This fall, over half a million football fans dressed in their blue and white finest will visit downtown to cheer the Indianapolis Colts to victory. As they trek to the stadium, many will unknowingly pass one of Indianapolis’ smallest parks. Babe Denny Park is located at the corner of Meikel and Wyoming streets. This 1.1 acre park was dedicated in 1923 and today, serves residents on downtown’s south side.
The park was originally named Meikel Park, after John Meikel, an entrepreneur who immigrated to the United States from Germany, making Indianapolis his home in 1840. His family honored him by donating land for the park after his death in 1886.
Unlike many of the city’s other neighborhoods, the Near Southside integrated industrial and residential life in a single, mixed-use space. Factories and warehouses stood next to homes, grocery shops, and houses of worship. Meikel Park was the perfect place for employees of nearby mills, meat packing plants, and railroads to take their lunch breaks. Since so many workers lived in close proximity to the park, their families often joined them for their mid-shift meal.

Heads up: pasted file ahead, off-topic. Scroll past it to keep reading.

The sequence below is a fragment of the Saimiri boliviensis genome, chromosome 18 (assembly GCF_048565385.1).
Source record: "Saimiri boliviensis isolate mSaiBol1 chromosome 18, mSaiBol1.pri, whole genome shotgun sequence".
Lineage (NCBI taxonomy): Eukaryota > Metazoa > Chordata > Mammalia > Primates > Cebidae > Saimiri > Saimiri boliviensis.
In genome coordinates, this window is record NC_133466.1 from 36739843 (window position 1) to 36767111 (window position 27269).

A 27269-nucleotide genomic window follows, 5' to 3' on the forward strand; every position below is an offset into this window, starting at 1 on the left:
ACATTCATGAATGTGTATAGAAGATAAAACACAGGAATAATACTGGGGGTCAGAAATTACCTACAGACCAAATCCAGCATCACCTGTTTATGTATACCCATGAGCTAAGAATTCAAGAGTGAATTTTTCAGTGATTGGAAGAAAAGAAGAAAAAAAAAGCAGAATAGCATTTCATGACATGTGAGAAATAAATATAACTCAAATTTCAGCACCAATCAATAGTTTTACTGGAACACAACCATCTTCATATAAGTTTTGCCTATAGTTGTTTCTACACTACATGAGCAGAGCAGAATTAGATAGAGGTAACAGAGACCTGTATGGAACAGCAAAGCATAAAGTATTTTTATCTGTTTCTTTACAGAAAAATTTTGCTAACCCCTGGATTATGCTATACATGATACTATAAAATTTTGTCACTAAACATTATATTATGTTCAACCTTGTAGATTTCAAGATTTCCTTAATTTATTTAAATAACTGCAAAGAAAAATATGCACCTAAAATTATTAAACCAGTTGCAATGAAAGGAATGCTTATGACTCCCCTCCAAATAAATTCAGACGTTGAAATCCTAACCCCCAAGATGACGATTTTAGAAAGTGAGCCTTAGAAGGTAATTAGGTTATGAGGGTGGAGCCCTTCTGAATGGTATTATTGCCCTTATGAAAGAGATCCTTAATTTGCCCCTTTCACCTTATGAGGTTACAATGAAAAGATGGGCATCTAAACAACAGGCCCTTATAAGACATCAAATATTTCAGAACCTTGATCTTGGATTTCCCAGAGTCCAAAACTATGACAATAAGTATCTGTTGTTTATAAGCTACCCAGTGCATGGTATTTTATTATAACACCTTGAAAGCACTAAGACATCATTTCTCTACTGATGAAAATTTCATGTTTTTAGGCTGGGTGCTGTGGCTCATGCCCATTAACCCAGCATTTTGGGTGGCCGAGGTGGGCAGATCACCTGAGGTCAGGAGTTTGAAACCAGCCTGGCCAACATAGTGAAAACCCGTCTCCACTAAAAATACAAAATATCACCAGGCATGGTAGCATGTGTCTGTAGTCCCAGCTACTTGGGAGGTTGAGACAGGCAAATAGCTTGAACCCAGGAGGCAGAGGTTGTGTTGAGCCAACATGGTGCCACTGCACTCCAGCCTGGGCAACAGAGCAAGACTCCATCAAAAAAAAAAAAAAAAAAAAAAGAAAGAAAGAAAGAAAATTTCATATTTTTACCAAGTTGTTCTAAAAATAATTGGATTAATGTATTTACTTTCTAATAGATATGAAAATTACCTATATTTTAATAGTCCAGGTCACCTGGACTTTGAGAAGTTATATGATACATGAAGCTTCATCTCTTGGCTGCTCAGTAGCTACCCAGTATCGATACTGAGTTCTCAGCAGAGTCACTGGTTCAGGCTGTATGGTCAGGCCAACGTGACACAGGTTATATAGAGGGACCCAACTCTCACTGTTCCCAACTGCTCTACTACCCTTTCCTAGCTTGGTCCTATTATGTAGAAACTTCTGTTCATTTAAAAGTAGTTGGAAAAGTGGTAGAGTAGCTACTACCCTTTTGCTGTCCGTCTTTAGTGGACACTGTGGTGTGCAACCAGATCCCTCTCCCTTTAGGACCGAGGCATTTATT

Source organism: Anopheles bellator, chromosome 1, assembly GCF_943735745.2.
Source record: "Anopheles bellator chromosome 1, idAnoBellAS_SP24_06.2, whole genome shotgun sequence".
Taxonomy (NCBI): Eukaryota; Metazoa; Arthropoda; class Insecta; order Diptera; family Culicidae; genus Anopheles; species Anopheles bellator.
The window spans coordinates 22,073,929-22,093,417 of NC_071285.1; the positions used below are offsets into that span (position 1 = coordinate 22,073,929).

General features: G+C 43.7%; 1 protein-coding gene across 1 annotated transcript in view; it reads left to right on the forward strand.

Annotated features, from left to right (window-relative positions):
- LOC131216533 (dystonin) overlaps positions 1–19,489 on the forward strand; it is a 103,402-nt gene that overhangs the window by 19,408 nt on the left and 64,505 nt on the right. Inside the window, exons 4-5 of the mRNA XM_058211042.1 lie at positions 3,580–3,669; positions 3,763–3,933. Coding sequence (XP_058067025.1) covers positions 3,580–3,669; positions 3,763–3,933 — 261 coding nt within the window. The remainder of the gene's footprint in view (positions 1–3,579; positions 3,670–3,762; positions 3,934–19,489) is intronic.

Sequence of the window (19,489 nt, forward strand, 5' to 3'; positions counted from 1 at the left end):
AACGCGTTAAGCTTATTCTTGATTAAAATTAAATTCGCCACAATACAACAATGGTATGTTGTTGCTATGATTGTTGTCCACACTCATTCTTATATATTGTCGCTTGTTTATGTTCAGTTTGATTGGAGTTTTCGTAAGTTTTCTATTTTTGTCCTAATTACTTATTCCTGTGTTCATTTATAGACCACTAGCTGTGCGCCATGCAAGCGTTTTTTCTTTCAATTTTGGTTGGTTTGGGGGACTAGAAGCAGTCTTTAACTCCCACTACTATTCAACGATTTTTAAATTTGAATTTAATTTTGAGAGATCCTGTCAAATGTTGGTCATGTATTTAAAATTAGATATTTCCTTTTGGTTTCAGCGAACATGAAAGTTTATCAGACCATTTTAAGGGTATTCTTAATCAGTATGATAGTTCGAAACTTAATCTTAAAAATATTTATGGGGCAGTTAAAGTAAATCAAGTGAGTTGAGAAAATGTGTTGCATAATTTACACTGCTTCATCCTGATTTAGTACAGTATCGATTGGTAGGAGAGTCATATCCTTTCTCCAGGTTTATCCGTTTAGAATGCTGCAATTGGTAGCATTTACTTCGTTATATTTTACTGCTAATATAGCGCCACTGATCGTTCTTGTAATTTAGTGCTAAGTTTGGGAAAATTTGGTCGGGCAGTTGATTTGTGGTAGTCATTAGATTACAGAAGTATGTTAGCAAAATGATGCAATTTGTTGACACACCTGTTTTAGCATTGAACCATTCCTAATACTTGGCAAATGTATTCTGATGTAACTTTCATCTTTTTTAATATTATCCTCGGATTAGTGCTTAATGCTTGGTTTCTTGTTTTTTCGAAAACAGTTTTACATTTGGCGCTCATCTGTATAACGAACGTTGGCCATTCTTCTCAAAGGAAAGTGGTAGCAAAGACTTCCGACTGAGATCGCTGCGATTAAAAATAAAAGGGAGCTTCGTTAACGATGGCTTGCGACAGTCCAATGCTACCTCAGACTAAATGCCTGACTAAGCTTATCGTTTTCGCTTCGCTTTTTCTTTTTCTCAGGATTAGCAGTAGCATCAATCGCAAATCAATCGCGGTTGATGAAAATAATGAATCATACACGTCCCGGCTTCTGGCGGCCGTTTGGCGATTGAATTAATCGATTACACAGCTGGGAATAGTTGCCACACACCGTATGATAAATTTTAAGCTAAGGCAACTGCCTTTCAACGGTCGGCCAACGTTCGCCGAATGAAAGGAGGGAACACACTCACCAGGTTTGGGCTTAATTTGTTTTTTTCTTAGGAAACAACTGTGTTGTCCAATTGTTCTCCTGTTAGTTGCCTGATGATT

The Near Southside was also unique in that it was one of the city’s few racially integrated neighborhoods. Jewish immigrants seeking refuge from oppressive living conditions in Europe made their homes next to African-American families escaping the Jim Crow South. Their children played together in Meikel Park.
Industry continued to grow in the neighborhood, especially after World War II. In the late 1950’s and early 60’s, most of the homes in the area were leveled to make way for the construction of Interstate 70, causing this once-vibrant, urban community to all but vanish.
In 1989 Meikel Park was renamed in honor of longtime Parks Department employee, Edward Bay Denny. “Babe” Denny managed several parks on the city’s south side, including Meikel Street Park. He later became one of Indianapolis Police Department’s first black motorcycle officers.
Today, Babe Denny Park is a small green space with a picnic shelter, basketball courts, and a playground. The park is well-kempt, free from litter and graffiti that often mars other urban parks. Though it may appear small in the shadow of Lucas Oil Stadium, the park is an important part of our city’s rich history.
Read more about the Meikel family in Steve Campbell’s October 2012 article.
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